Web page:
Hillary Clinton’s recent article at The Atlantic curiously bears exactly the same title as my own recent book, “The Weaponization of Loneliness.” Her piece has generated much criticism from conservatives—and deservedly so. But what neither Clinton nor her critics explain is what it actually means to weaponize loneliness and how such a process operates within us as well as in society at large.
Those who critique Clinton’s article tend to focus almost entirely on her demonization of her political opponents. This is completely understandable. Indeed, she pulls out all her usual suspects, including everything “right-wing,” white men, “incels,” Rush Limbaugh, MAGA, QAnon, Steve Bannon, parents concerned about the indoctrination of their young children at school, and more.
In addition, Hillary resurrects her old theme of a “vast right-wing conspiracy” to claim that those responsible for our crisis of loneliness have created and exploited a growing sense of alienation through “right-wing propaganda and misinformation, malign foreign interference in our elections, and the vociferous backlash against social progress.”
She uses smears like “alt-right” and “conspiracy theorist” dozens of times throughout the piece. Ironically, her language is precisely that of suppression and isolation. Such demonization is a staple of those who want to shut down conversation, isolate those who disagree, and enforce compliance with increasingly bizarre demands.
Meanwhile, back on Planet Earth, Americans are definitely suffering from an epidemic of loneliness and social isolation. This is not news. Our related tragedies—including spikes in deaths of despair and the adverse effects of social isolation on both mental and physical health—have been in the headlines for decades. What could be a root cause of this dreadful fracturing?
A ‘Machinery of Loneliness’ Drives This Crisis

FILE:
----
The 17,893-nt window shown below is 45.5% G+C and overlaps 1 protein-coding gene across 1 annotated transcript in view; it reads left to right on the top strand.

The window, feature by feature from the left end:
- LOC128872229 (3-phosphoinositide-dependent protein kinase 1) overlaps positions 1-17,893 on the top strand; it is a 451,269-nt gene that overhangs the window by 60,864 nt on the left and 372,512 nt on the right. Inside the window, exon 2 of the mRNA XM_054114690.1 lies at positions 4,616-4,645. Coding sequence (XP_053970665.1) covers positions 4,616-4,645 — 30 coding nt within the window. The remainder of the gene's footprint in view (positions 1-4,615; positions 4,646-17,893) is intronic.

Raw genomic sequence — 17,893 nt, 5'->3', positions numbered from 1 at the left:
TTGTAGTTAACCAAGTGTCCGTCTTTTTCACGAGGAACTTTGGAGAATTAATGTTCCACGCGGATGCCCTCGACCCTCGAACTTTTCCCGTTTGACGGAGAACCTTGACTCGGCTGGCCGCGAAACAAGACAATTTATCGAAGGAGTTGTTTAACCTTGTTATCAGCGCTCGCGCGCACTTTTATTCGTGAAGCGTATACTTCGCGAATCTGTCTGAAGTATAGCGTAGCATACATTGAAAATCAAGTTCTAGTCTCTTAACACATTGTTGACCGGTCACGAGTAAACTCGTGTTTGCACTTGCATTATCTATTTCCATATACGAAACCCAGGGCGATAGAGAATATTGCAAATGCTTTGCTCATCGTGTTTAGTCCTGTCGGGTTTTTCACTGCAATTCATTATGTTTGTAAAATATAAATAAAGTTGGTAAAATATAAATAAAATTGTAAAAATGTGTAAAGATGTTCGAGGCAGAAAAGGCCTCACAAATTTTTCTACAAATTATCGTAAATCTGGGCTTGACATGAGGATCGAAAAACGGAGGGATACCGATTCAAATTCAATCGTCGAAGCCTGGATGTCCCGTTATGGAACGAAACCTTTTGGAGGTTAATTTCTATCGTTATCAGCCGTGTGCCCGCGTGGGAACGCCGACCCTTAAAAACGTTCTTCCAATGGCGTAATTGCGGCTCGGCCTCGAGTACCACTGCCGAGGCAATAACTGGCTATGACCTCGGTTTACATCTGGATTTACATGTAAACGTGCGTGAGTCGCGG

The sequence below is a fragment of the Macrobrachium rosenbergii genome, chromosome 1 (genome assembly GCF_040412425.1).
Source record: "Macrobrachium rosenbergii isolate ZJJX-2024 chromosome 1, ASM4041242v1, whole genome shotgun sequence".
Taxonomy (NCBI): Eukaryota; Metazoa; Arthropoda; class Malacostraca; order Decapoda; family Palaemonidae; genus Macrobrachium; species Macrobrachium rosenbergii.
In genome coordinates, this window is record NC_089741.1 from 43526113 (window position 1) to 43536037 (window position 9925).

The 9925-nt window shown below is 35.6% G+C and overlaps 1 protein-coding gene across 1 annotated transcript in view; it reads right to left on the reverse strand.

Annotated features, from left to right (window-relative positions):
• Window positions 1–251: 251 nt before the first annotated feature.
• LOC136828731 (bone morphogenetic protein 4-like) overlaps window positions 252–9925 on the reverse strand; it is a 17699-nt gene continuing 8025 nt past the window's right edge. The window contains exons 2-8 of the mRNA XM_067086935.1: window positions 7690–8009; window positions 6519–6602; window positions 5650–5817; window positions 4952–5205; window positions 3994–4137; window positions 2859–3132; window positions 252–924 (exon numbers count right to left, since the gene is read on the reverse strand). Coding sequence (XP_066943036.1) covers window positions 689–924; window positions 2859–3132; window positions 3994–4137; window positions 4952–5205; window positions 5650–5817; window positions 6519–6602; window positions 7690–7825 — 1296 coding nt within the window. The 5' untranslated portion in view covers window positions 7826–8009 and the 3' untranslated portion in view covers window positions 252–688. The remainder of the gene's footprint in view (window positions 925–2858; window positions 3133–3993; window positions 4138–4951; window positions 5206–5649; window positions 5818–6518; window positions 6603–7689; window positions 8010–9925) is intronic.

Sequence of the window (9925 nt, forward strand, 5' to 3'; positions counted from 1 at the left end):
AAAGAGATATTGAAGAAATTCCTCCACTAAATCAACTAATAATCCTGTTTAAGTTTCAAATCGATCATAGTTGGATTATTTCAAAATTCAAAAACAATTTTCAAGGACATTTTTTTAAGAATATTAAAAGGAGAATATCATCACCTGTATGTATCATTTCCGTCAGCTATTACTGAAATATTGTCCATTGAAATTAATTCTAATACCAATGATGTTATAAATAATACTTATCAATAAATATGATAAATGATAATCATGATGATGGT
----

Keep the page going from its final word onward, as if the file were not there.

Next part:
Clinton’s essay is plainly intended to promote Surgeon General Vivek Murthy’s recent 81-page advisory titled “Our Epidemic of Loneliness and Social Isolation.” She presents her 1996 treatise on soft collectivism, “It Takes a Village,” as a forerunner to the advisory.
Murthy’s advisory should alarm all Americans. It declares our loneliness epidemic to be a public health crisis that requires urgent government intervention. But it can just easily serve as a blueprint for an even more massive government invasion of the private sphere of life, as I explained in a three–part series here at The Federalist.
The initiative must be resisted at all costs. To understand why, we first ought to consider Hannah Arendt’s epic book, “The Origins of Totalitarianism.” She noted that people cannot be fully terrorized into compliance unless they are first isolated from one another. “Therefore,” Arendt wrote, “one of the primary concerns of all tyrannical government is to bring this isolation about.”
Bringing about that isolation involves what I call a “machinery of loneliness.” It’s not a new process. It goes back through modern history, at least since the French Revolution. We must become aware of the process if we hope to rein it in and revive civil society with institutions worthy of trust.
There are three main components of the machinery of loneliness: identity politics, political correctness, and mob agitation. Identity politics strips us of our individuality, and divides us into camps sorted by various identities of “oppressor” or “victim.” Political correctness controls our speech by inducing us to self-censor under threat of ostracism. Mobs take different forms, but they serve to enforce all of the above while cultivating conformity, compliance, and social distrust.